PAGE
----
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Elife. 2017 Sep 16;6. pii: e28974. doi: 10.7554/eLife.28974.

Direct modulation of aberrant brain network connectivity through real-time NeuroFeedback.

Author information

1
Laboratory of Brain and Cognition, National Institute of Mental Health, National Institutes of Health, Bethesda, United States.
2
Functional MRI Facility, National Institute of Mental Health, National Institutes of Health, Bethesda, United States.

Abstract

The existence of abnormal connectivity patterns between resting state networks in neuropsychiatric disorders, including Autism Spectrum Disorder (ASD), has been well established. Traditional treatment methods in ASD are limited, and do not address the aberrant network structure. Using real-time fMRI neurofeedback, we directly trained three brain nodes in participants with ASD, in which the aberrant connectivity has been shown to correlate with symptom severity. Desired network connectivity patterns were reinforced in real-time, without participants' awareness of the training taking place. This training regimen produced large, significant long-term changes in correlations at the network level, and whole brain analysis revealed that the greatest changes were focused on the areas being trained. These changes were not found in the control group. Moreover, changes in ASD resting state connectivity following the training were correlated to changes in behavior, suggesting that neurofeedback can be used to directly alter complex, clinically relevant network connectivity patterns.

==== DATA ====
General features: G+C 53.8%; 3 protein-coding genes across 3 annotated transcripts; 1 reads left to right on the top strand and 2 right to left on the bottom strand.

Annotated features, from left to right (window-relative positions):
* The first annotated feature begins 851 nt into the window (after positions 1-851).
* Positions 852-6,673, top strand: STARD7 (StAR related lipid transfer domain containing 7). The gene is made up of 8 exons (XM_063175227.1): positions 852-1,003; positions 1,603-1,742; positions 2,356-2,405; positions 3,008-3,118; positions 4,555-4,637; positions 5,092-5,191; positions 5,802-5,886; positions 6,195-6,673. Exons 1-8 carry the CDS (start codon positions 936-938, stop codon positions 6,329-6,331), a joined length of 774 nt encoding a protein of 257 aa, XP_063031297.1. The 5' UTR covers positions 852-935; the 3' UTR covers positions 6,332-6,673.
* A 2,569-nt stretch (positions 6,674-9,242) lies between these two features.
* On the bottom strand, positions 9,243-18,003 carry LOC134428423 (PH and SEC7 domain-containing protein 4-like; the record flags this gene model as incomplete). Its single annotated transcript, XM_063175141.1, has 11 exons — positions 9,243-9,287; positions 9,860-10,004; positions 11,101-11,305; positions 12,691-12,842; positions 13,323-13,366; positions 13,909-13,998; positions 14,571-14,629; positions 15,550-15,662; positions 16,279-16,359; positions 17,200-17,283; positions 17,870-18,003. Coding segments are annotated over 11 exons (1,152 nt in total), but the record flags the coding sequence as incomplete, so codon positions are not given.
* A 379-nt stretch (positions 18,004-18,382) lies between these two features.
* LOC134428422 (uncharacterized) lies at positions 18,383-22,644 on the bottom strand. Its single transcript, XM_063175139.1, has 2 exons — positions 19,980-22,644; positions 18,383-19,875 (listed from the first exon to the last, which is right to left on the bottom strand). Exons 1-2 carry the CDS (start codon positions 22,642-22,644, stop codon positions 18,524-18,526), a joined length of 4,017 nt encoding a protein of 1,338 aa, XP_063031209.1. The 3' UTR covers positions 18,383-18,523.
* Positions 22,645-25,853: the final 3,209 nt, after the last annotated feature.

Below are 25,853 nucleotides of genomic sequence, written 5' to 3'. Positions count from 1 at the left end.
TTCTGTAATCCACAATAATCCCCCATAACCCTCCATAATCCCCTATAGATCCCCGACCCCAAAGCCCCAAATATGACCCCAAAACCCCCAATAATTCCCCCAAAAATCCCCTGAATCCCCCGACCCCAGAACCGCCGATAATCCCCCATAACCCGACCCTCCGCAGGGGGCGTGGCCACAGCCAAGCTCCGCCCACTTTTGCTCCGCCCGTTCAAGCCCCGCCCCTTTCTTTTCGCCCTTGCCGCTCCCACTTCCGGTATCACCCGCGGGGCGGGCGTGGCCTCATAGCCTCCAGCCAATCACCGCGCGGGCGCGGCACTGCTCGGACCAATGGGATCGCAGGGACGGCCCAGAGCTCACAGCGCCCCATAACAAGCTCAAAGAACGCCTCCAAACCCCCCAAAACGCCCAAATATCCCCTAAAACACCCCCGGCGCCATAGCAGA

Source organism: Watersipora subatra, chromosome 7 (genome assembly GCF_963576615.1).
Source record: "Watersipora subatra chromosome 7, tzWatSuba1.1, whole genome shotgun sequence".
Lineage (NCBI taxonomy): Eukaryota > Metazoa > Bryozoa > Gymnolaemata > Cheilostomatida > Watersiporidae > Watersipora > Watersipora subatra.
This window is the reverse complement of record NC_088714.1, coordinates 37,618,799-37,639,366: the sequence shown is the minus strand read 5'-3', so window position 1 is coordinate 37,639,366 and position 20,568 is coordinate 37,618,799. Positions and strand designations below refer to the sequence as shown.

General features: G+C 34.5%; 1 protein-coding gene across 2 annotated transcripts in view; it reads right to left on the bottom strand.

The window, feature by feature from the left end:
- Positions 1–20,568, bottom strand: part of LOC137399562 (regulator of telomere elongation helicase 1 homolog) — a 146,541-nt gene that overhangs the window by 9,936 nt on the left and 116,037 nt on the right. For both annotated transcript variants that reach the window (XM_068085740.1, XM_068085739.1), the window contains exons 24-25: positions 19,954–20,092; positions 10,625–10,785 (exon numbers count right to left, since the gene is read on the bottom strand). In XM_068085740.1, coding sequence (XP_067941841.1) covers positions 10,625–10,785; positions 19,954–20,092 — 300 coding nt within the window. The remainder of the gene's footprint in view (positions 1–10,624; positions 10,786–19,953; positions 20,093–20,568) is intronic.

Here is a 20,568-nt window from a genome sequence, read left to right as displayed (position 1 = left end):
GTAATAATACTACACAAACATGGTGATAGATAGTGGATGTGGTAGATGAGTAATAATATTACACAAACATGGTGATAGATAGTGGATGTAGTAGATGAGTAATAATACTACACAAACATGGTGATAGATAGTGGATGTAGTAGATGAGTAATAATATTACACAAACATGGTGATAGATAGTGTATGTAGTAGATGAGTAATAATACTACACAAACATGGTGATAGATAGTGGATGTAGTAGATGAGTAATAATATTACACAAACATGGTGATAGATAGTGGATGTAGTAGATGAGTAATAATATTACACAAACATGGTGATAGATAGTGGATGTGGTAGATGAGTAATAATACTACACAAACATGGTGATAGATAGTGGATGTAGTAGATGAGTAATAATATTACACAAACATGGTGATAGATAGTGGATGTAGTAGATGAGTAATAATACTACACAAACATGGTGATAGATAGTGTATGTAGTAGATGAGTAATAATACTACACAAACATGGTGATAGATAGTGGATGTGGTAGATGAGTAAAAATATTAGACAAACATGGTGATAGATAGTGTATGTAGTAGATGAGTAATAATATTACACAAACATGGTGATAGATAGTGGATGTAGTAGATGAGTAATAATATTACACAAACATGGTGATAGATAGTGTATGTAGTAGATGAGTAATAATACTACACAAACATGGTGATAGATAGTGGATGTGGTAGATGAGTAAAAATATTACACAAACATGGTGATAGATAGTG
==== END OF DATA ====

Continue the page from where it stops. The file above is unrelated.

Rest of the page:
KEYWORDS:

ASD; human; neurofeedback; neuroscience; real-time fMRI

PMID:
28917059
PMCID:
PMC5626477
DOI:
10.7554/eLife.28974
[Indexed for MEDLINE]
Free PMC Article

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